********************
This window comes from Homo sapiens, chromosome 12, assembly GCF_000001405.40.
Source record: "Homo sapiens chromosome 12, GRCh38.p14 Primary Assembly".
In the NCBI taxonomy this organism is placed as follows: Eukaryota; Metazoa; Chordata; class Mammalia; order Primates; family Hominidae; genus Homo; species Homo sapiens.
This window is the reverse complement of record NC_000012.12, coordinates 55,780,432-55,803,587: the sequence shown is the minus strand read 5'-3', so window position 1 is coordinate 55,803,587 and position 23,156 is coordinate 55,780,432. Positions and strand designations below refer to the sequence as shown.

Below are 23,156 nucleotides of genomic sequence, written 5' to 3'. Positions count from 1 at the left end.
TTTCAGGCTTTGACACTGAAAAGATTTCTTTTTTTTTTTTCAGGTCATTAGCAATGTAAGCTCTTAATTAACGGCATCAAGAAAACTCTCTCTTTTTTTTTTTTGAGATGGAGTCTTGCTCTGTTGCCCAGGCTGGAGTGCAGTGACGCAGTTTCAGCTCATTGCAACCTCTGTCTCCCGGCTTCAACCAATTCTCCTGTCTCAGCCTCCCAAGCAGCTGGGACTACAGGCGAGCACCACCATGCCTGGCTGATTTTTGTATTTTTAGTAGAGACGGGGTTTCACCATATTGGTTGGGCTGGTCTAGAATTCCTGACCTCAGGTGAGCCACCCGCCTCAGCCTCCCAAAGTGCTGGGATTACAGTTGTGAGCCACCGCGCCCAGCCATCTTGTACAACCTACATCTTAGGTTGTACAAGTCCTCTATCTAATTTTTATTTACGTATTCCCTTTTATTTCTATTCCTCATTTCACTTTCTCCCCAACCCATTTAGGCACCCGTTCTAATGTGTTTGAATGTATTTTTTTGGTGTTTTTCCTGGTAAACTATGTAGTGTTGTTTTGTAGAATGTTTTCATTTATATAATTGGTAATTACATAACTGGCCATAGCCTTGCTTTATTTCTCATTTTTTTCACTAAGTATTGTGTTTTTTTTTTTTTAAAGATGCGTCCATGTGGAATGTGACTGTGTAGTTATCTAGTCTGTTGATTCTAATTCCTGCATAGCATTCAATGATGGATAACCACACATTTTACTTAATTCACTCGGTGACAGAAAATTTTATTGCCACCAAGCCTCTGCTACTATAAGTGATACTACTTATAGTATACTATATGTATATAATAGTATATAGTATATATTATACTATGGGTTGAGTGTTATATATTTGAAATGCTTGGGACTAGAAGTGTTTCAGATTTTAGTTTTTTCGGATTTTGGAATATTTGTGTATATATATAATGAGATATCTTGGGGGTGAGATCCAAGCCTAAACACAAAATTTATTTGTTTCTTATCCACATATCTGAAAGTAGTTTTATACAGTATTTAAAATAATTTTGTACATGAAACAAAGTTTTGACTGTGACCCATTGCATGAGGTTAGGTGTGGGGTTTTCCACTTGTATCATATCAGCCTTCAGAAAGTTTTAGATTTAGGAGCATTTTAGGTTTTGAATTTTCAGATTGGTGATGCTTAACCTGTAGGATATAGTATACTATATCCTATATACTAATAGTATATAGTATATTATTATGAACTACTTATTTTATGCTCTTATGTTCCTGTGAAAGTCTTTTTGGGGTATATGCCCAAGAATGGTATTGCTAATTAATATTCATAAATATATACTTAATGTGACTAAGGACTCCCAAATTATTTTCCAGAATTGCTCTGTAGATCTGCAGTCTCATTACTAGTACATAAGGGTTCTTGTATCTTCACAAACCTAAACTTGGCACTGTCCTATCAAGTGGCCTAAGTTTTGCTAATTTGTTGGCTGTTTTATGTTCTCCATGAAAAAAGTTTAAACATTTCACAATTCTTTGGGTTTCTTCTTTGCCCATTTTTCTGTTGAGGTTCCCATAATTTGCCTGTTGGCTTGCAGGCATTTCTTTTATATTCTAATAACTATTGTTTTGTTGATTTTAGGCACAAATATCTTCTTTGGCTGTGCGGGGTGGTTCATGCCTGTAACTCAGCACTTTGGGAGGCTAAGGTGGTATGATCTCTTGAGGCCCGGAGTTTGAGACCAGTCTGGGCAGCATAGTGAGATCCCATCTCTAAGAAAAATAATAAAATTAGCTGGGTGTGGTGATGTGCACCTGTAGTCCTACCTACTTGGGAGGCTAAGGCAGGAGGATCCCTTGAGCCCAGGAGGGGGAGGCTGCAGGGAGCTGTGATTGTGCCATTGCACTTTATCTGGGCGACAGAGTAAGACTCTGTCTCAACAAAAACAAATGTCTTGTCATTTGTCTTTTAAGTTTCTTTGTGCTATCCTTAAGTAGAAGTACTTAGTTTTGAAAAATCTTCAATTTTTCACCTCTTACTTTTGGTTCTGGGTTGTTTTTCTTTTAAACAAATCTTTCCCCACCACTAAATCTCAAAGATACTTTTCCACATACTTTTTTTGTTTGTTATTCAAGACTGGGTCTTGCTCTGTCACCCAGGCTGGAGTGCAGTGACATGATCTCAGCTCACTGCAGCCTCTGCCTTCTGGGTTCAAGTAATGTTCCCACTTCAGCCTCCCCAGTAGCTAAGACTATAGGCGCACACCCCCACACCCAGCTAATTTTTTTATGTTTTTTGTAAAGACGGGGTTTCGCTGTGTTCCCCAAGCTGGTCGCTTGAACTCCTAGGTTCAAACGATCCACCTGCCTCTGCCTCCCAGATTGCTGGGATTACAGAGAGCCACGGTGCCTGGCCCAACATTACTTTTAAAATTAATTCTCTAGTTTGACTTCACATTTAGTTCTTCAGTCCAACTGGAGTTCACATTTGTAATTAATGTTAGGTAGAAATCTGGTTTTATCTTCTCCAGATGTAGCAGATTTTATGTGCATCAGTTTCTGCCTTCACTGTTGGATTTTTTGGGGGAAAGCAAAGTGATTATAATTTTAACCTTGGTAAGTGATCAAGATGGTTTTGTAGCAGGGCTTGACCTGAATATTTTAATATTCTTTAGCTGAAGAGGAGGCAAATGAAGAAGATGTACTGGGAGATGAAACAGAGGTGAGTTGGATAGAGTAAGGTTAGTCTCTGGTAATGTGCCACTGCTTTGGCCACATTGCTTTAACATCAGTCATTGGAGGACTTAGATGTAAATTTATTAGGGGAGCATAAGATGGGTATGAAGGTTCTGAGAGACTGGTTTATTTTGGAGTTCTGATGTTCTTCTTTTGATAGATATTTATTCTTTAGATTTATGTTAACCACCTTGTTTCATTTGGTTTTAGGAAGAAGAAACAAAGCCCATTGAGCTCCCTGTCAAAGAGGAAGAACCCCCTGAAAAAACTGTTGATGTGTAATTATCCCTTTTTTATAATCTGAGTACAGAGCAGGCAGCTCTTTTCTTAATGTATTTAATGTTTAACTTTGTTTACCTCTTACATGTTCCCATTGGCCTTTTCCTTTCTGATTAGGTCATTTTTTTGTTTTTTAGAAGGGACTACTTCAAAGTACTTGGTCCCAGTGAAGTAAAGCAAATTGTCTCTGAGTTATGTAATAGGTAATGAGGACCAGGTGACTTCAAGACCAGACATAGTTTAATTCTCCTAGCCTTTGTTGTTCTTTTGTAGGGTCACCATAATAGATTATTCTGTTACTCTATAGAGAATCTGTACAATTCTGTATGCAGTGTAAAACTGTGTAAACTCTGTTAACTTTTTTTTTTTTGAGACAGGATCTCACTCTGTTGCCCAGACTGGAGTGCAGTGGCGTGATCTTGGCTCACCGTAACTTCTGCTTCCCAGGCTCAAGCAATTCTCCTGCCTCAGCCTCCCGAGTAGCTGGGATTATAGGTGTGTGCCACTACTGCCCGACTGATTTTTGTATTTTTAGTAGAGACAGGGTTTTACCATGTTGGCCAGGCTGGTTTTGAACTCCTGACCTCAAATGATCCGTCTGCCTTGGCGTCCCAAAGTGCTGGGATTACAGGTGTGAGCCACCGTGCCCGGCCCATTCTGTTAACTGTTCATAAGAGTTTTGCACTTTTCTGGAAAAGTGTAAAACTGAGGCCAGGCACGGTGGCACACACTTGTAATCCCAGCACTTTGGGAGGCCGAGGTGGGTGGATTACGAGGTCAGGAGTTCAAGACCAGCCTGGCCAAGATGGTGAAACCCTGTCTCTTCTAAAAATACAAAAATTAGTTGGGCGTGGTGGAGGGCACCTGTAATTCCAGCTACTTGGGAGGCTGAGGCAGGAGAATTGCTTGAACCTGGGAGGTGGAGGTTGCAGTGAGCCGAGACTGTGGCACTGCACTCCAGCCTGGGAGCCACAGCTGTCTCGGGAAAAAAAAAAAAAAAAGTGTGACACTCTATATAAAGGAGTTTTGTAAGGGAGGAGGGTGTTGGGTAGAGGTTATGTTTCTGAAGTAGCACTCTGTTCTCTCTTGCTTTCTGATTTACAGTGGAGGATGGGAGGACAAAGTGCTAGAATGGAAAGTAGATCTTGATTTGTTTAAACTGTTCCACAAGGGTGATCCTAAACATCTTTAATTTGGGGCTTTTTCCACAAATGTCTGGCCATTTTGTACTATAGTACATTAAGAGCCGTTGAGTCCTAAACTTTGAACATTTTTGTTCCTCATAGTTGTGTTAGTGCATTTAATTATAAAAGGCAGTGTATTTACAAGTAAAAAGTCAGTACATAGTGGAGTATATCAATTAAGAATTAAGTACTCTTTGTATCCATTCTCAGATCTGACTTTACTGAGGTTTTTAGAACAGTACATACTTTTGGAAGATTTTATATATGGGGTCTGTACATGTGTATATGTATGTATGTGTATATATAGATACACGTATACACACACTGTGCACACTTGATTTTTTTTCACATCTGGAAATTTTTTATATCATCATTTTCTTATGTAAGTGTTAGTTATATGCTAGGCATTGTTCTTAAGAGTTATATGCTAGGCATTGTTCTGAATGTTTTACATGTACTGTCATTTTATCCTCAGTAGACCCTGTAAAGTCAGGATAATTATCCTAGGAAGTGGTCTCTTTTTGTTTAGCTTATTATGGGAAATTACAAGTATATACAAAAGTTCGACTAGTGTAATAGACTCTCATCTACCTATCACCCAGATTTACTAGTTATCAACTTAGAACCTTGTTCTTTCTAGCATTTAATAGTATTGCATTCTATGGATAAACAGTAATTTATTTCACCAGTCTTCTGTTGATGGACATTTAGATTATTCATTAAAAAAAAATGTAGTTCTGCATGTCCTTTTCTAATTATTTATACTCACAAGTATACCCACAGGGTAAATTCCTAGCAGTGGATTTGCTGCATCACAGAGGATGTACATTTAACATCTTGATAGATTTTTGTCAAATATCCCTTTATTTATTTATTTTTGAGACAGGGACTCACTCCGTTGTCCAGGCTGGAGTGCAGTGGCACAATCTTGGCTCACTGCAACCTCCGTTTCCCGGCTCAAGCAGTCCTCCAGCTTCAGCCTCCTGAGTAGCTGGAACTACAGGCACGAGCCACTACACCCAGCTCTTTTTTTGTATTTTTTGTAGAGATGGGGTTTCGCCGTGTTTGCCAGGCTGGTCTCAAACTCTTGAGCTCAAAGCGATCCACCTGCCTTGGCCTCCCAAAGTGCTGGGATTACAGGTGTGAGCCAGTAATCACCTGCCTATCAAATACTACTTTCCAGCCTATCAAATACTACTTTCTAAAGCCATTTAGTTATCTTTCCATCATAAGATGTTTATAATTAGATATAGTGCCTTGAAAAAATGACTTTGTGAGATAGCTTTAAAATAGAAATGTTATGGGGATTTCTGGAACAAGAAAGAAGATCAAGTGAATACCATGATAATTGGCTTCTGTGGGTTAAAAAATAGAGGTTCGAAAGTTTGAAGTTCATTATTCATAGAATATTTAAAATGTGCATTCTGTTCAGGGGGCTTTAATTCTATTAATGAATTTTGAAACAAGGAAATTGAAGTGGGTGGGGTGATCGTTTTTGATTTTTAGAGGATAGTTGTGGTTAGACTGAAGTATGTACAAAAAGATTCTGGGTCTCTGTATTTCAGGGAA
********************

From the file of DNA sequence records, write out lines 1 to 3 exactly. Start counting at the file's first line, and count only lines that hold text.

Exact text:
This window comes from Homo sapiens, chromosome 12, assembly GCF_000001405.40.
Source record: "Homo sapiens chromosome 12, GRCh38.p14 Primary Assembly".
In the NCBI taxonomy this organism is placed as follows: Eukaryota; Metazoa; Chordata; class Mammalia; order Primates; family Hominidae; genus Homo; species Homo sapiens.